Liverpool Football Club has succeeded in its long-held ambition to trademark the Liver bird, the symbol of the city of Liverpool.
Liverpool FC's plan was met with some resistance when the English Premier League (EPL) club announced their intentions some two years ago. And, after talks with Liverpool Council, the club initially agreed to abandon their bid.
Now, however, Liverpool FC have worked a deal with the city council and successfully won a trademark for the famous symbol through the Trade Marks and Designs Registration Office of the European Union (TMDREU) having applied in January of this year.
Council leader, Joe Anderson, said, “When Liverpool FC first raised the issue of registering the Liver bird logo, it caused a lot of concern that charities and other organizations which used the Liver bird on their literature and promotional material would be unable to do so in the future."
However, instead of limiting legitimate use of the symbol, the new deal between Liverpool Football Club and the city is intended to allow both organizations to crack down on the unlicensed use of the symbol in fake memorabilia, counterfeit shirt sales and other unofficial Liverpool merchandise.
"We are happy to help them in these aims and the agreement we reached means the club can protect its Liver Bird logo, other organizations can continue to use the Liver Bird and the council will be able to protect its design of the image. The Liver Bird belongs to the people of Liverpool and the council is committed to doing all it can to make sure it remains that way," Alderson added.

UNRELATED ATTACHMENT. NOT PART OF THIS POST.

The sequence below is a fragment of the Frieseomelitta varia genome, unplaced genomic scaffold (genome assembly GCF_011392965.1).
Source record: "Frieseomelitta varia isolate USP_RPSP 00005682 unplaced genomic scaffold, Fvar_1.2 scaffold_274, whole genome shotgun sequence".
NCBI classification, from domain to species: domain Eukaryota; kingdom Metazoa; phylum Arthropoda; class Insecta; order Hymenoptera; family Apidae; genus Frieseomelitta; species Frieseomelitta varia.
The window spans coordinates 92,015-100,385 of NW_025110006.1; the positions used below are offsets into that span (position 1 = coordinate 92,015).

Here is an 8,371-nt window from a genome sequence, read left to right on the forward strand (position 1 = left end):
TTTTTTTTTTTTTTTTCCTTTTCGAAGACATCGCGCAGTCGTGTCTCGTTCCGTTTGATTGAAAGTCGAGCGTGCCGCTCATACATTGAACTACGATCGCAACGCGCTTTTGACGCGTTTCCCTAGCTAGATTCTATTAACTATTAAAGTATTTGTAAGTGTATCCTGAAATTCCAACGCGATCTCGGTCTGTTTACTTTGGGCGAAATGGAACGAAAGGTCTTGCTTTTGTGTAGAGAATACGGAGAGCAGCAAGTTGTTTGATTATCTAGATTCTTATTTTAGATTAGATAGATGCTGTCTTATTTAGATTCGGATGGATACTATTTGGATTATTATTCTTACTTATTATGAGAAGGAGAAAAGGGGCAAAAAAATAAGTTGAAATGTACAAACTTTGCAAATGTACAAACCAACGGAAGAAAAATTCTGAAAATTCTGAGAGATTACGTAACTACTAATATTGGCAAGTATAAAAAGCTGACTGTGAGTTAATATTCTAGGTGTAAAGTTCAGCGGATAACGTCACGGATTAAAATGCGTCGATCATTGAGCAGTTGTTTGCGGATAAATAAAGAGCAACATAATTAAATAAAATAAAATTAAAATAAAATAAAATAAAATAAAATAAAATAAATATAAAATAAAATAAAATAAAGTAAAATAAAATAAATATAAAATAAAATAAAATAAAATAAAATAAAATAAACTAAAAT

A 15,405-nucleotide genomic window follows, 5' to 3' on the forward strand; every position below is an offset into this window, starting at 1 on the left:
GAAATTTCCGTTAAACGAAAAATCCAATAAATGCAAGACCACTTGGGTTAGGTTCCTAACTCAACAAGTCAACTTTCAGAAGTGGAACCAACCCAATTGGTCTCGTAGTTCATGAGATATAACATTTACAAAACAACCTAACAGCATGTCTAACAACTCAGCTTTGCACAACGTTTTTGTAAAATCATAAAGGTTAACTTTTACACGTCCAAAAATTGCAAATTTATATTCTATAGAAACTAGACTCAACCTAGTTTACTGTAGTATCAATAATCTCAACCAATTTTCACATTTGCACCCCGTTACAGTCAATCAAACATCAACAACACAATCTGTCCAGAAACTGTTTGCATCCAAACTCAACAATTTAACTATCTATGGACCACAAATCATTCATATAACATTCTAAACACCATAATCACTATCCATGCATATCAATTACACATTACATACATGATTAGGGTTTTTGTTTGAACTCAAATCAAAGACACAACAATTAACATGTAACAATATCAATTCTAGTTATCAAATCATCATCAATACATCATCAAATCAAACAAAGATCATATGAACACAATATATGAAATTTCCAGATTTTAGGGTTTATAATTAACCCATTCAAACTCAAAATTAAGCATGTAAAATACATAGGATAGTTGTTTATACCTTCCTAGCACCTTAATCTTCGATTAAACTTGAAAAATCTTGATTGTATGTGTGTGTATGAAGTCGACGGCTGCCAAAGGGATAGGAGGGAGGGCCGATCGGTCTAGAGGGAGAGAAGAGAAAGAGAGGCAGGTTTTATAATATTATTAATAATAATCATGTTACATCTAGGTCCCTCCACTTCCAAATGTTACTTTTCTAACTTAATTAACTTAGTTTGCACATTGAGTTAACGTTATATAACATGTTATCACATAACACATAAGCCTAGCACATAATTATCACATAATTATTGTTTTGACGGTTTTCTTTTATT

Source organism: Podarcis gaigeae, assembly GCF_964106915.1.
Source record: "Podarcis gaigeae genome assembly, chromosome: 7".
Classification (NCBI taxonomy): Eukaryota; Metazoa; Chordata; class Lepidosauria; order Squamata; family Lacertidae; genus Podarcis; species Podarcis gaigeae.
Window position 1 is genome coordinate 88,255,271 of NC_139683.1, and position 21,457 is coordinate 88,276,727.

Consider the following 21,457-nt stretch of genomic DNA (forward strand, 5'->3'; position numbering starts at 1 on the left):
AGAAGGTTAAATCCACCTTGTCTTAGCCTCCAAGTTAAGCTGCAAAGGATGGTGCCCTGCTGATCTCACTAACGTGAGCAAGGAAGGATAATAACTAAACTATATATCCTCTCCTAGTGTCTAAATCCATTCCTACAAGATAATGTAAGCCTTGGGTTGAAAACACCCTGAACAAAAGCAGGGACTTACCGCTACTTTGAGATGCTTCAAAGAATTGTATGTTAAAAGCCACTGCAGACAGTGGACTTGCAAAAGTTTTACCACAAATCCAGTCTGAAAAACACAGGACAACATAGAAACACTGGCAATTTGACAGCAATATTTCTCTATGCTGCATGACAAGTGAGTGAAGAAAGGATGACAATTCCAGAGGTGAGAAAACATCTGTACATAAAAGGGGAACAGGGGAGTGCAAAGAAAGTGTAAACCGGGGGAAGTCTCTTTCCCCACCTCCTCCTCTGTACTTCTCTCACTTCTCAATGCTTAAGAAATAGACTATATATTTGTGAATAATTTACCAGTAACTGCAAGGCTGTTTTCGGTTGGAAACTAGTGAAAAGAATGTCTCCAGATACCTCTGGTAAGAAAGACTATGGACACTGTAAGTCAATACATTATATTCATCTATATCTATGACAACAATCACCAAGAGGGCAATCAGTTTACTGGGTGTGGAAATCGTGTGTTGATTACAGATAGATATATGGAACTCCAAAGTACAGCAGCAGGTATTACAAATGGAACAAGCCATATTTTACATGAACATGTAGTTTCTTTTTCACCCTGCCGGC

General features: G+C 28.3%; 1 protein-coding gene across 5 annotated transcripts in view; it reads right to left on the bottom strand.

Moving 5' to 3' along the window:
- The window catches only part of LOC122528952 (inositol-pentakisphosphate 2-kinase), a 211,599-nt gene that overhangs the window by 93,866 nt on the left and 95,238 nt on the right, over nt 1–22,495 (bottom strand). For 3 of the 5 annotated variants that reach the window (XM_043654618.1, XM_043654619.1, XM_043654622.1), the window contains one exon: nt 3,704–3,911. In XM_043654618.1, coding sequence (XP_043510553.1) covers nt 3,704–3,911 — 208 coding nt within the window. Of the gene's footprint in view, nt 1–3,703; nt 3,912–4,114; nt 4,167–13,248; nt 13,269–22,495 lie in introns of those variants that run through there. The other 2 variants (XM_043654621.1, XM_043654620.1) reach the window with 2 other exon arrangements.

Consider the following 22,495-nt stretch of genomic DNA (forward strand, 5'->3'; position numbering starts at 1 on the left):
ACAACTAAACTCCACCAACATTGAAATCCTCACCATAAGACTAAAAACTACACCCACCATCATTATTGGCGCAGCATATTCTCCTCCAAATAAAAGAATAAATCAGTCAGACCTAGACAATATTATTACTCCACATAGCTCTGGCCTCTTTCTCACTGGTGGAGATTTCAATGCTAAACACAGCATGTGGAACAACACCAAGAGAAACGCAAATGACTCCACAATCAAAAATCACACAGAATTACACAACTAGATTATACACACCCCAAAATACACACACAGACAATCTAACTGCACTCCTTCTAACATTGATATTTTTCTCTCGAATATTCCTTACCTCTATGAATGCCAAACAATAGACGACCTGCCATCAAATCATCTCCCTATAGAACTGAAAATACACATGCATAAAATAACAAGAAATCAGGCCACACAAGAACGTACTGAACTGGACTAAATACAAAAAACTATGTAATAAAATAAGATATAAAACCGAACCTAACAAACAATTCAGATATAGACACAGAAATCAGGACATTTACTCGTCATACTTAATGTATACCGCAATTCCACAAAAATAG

A spokesperson for Liverpool Football Club said, "Our position was always to solely seek to protect our specific version of the Liver bird to stop its use in counterfeit Liverpool FC merchandise. We never intended to challenge the usage by the council or other charity or community groups of their version of the Liver bird, and were delighted to work with the local authority on this matter.”
The trademark, granted in July, is valid until 2020 and covers a range of products from clothing to key rings with the potential to significantly boost Liverpool's income from licensing and merchandise sales by helping to put an end to a major counterfeit revenue stream.
"Licensing is a very sizeable contribution and it’s one that’s transformed over the last few years," Liverpool FC commercial director Ian Ayre told SportsPro. "We have a team that manages IP protection, trademarks, and they work with a series of individuals and organizations so, yes, we protect it as a football club, but we also work with the Premier League who work on behalf of all Premier League clubs, we work with Uefa who work on behalf of all European clubs, and we work with Adidas who work on behalf of all the people they make kit for. It's a constant battle but it's one we'll always fight, obviously because we want to protect our own revenue but also we want to protect the quality. In some cases it's easy to know the difference between a fake and a real one, but not always, and we don’t want people buying what they believe is quality product and it ends up being counterfeit."